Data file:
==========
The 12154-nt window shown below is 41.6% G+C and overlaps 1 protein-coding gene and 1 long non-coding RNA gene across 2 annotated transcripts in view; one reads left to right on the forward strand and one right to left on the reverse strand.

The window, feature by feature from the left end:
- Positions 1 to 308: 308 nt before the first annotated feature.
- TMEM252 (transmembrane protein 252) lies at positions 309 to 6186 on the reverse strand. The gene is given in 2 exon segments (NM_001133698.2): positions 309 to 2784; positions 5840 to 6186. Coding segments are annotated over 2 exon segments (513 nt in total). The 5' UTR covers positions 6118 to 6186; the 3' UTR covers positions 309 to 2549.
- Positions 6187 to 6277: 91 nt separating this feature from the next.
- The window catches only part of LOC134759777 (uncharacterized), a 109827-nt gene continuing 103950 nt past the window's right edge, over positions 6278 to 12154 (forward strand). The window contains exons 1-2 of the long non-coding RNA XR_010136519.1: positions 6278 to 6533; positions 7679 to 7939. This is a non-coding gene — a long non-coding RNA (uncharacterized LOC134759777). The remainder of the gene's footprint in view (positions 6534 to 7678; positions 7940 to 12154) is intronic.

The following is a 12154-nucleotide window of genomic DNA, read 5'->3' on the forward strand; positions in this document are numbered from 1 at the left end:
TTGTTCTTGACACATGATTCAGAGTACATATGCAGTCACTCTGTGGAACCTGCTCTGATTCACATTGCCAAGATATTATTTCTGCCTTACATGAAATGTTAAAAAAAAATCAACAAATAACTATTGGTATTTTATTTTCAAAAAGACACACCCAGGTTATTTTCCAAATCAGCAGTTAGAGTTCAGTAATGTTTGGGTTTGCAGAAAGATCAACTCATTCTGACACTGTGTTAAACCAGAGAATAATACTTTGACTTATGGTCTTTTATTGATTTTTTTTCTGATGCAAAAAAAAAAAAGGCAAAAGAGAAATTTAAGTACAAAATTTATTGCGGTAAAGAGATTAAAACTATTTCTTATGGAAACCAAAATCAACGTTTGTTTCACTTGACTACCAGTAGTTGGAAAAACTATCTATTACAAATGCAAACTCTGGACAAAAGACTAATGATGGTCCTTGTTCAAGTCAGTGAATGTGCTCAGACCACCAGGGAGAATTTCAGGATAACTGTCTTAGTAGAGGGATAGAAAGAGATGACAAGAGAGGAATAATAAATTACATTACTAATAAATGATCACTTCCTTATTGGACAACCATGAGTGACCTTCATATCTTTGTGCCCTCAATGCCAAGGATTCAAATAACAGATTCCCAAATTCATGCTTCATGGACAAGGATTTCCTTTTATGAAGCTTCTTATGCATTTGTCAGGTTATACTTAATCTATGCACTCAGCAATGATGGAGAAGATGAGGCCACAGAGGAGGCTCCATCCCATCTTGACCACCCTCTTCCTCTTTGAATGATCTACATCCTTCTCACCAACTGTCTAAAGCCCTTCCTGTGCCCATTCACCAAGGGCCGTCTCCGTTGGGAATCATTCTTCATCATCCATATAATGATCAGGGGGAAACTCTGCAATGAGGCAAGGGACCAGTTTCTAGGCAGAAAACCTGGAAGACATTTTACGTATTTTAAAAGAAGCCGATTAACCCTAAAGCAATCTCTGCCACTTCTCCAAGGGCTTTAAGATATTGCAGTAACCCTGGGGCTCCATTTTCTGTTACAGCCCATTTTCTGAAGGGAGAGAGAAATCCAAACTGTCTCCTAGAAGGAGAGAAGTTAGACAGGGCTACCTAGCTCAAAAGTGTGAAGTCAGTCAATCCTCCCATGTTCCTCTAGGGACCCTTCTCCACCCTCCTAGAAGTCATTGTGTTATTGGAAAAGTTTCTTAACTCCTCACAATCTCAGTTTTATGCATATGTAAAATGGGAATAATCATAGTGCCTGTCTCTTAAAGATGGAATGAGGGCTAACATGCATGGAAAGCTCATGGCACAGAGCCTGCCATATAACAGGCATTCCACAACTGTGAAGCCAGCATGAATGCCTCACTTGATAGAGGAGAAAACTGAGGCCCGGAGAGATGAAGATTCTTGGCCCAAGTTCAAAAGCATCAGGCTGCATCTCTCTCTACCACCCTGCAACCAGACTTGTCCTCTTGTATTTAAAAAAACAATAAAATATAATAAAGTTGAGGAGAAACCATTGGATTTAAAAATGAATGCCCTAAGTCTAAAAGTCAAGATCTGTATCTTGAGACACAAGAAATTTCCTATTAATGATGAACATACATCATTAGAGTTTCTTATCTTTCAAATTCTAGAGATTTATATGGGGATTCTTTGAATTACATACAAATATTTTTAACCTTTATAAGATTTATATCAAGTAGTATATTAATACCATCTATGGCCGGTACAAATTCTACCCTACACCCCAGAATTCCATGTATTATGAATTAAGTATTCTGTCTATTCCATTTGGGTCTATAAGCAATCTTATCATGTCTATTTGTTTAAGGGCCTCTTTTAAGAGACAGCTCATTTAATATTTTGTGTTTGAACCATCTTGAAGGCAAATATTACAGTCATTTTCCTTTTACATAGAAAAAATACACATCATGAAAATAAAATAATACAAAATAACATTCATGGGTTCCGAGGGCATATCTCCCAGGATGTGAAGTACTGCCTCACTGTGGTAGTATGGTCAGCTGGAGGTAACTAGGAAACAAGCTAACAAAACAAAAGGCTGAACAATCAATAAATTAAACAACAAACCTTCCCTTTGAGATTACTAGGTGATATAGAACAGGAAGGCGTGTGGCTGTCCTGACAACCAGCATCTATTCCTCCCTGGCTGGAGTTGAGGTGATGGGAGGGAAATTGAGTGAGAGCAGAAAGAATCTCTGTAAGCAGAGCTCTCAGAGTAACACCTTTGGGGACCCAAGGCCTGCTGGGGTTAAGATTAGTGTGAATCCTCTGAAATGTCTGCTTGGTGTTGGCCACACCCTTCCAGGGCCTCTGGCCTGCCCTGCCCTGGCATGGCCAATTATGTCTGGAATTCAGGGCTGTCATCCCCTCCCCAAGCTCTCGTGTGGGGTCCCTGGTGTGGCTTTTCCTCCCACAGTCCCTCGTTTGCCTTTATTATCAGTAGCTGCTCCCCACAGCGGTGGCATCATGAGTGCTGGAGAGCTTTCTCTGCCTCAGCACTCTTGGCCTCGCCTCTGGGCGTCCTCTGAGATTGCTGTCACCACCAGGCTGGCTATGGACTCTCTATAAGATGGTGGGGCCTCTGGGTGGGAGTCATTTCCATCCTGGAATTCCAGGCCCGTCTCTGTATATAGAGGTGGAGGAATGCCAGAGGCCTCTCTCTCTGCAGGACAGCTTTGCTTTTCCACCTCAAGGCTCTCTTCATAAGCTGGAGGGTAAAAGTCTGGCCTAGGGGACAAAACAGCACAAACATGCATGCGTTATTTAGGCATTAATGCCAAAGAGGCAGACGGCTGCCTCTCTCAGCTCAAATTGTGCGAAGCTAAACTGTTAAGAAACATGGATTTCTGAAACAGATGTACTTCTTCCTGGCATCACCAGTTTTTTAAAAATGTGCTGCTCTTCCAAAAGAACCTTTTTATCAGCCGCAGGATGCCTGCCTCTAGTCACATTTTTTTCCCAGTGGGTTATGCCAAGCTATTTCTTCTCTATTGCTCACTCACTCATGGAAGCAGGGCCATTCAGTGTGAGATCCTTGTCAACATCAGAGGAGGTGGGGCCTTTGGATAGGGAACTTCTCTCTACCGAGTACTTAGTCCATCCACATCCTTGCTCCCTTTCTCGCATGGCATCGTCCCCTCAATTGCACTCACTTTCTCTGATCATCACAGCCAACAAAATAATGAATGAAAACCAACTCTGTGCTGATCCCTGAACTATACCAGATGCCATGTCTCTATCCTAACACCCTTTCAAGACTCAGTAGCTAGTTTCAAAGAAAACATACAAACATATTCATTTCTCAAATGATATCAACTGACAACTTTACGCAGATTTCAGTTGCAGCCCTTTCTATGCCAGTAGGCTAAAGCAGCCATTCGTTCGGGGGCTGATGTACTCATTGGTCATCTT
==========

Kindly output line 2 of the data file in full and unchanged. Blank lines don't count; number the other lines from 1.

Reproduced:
The window, feature by feature from the left end: